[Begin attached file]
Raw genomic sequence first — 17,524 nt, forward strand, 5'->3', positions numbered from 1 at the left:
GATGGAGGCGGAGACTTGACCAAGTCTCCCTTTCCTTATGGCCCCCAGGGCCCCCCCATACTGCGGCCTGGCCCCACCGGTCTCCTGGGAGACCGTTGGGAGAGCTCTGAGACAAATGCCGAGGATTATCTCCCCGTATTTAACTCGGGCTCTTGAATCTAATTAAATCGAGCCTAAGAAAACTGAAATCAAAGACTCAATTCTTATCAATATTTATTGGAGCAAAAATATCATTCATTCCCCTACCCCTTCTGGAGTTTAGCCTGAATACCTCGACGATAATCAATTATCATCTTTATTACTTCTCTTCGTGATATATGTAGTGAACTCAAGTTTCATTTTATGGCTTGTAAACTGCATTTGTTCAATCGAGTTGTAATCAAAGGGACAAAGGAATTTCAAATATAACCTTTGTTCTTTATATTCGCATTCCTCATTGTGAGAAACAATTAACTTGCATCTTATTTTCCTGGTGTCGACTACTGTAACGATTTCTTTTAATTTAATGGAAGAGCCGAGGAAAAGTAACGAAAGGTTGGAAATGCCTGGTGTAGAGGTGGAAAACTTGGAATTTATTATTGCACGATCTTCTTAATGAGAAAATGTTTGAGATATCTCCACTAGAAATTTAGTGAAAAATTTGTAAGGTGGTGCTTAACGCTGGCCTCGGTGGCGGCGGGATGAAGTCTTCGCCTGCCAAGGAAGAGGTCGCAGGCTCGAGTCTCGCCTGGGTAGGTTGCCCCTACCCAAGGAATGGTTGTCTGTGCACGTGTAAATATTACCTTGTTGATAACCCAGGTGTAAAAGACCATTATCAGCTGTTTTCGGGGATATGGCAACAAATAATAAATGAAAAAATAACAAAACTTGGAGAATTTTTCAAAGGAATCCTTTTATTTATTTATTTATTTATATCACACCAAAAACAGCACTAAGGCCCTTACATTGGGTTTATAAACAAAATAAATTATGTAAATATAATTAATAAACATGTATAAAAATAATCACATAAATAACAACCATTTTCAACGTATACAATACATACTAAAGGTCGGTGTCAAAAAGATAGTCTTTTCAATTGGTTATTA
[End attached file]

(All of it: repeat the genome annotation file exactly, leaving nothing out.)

Raw genomic sequence first — 17,524 nt, forward strand, 5'->3', positions numbered from 1 at the left:
GATGGAGGCGGAGACTTGACCAAGTCTCCCTTTCCTTATGGCCCCCAGGGCCCCCCCATACTGCGGCCTGGCCCCACCGGTCTCCTGGGAGACCGTTGGGAGAGCTCTGAGACAAATGCCGAGGATTATCTCCCCGTATTTAACTCGGGCTCTTGAATCTAATTAAATCGAGCCTAAGAAAACTGAAATCAAAGACTCAATTCTTATCAATATTTATTGGAGCAAAAATATCATTCATTCCCCTACCCCTTCTGGAGTTTAGCCTGAATACCTCGACGATAATCAATTATCATCTTTATTACTTCTCTTCGTGATATATGTAGTGAACTCAAGTTTCATTTTATGGCTTGTAAACTGCATTTGTTCAATCGAGTTGTAATCAAAGGGACAAAGGAATTTCAAATATAACCTTTGTTCTTTATATTCGCATTCCTCATTGTGAGAAACAATTAACTTGCATCTTATTTTCCTGGTGTCGACTACTGTAACGATTTCTTTTAATTTAATGGAAGAGCCGAGGAAAAGTAACGAAAGGTTGGAAATGCCTGGTGTAGAGGTGGAAAACTTGGAATTTATTATTGCACGATCTTCTTAATGAGAAAATGTTTGAGATATCTCCACTAGAAATTTAGTGAAAAATTTGTAAGGTGGTGCTTAACGCTGGCCTCGGTGGCGGCGGGATGAAGTCTTCGCCTGCCAAGGAAGAGGTCGCAGGCTCGAGTCTCGCCTGGGTAGGTTGCCCCTACCCAAGGAATGGTTGTCTGTGCACGTGTAAATATTACCTTGTTGATAACCCAGGTGTAAAAGACCATTATCAGCTGTTTTCGGGGATATGGCAACAAATAATAAATGAAAAAATAACAAAACTTGGAGAATTTTTCAAAGGAATCCTTTTATTTATTTATTTATTTATATCACACCAAAAACAGCACTAAGGCCCTTACATTGGGTTTATAAACAAAATAAATTATGTAAATATAATTAATAAACATGTATAAAAATAATCACATAAATAACAACCATTTTCAACGTATACAATACATACTAAAGGTCGGTGTCAAAAAGATAGTCTTTTCAATTGGTTATTA